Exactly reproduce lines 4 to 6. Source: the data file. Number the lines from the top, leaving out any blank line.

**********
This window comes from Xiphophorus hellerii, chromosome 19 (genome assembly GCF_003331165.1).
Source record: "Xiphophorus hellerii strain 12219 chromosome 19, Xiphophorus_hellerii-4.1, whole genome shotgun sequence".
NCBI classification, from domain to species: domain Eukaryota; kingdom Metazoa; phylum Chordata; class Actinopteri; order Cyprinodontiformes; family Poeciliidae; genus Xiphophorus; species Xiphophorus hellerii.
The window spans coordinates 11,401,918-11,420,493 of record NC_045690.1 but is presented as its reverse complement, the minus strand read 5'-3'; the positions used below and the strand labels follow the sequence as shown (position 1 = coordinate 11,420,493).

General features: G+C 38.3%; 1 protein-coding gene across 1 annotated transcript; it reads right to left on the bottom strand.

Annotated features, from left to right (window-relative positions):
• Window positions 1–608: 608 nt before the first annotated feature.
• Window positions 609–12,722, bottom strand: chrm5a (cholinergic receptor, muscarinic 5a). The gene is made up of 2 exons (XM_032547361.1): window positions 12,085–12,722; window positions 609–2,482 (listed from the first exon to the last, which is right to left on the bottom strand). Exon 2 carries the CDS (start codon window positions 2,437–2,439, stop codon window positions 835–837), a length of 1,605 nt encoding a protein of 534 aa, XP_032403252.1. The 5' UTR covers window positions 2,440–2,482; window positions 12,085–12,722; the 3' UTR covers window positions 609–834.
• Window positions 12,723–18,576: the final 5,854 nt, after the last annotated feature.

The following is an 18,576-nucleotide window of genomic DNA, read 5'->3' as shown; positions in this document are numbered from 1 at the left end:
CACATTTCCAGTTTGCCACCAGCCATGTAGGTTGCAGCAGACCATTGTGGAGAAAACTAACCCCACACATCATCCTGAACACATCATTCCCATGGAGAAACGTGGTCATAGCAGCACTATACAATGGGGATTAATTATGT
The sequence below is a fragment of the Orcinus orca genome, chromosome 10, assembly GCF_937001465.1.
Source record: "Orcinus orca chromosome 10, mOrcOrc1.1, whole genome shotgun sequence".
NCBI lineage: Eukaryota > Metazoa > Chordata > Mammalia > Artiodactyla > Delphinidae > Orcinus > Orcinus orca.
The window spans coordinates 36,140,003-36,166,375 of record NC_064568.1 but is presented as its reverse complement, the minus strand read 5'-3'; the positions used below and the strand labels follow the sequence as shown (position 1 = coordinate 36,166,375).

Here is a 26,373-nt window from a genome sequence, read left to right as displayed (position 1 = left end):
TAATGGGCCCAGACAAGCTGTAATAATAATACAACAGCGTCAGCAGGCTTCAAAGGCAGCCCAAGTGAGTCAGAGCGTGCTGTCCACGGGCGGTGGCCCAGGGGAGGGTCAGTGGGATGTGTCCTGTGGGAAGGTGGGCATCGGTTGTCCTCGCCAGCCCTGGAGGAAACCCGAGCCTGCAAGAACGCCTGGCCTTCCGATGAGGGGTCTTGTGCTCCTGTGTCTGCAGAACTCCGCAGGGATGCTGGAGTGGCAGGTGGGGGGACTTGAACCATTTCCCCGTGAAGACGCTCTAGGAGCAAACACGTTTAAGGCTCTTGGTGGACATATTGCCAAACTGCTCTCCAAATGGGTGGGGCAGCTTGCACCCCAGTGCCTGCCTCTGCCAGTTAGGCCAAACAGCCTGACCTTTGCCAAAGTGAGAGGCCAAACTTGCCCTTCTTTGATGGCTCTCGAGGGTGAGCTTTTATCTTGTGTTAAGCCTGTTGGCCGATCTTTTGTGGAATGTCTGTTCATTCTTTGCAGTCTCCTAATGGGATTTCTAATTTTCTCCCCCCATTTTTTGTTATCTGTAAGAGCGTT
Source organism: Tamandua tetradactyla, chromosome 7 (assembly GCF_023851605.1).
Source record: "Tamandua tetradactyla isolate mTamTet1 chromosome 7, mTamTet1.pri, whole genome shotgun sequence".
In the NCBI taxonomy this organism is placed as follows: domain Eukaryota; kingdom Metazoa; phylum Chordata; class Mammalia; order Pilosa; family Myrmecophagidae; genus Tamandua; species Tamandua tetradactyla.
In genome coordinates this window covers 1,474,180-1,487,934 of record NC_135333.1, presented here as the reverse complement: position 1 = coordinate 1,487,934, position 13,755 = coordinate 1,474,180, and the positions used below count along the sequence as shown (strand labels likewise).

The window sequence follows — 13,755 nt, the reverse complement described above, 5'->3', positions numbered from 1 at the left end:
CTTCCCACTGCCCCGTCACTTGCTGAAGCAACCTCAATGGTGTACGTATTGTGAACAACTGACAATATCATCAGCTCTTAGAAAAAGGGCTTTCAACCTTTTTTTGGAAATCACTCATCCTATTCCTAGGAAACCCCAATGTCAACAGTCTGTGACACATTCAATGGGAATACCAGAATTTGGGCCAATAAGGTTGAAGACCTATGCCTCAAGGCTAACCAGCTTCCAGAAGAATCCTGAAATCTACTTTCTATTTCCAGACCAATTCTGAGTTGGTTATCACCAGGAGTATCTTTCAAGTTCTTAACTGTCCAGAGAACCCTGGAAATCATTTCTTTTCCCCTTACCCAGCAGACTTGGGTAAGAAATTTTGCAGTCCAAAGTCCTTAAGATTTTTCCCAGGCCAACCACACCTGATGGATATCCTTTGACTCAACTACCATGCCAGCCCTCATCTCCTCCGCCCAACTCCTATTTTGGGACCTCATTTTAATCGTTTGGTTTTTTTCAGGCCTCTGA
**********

The window spans coordinates 11,401,918-11,420,493 of record NC_045690.1 but is presented as its reverse complement, the minus strand read 5'-3'; the positions used below and the strand labels follow the sequence as shown (position 1 = coordinate 11,420,493).

General features: G+C 38.3%; 1 protein-coding gene across 1 annotated transcript; it reads right to left on the bottom strand.

Annotated features, from left to right (window-relative positions):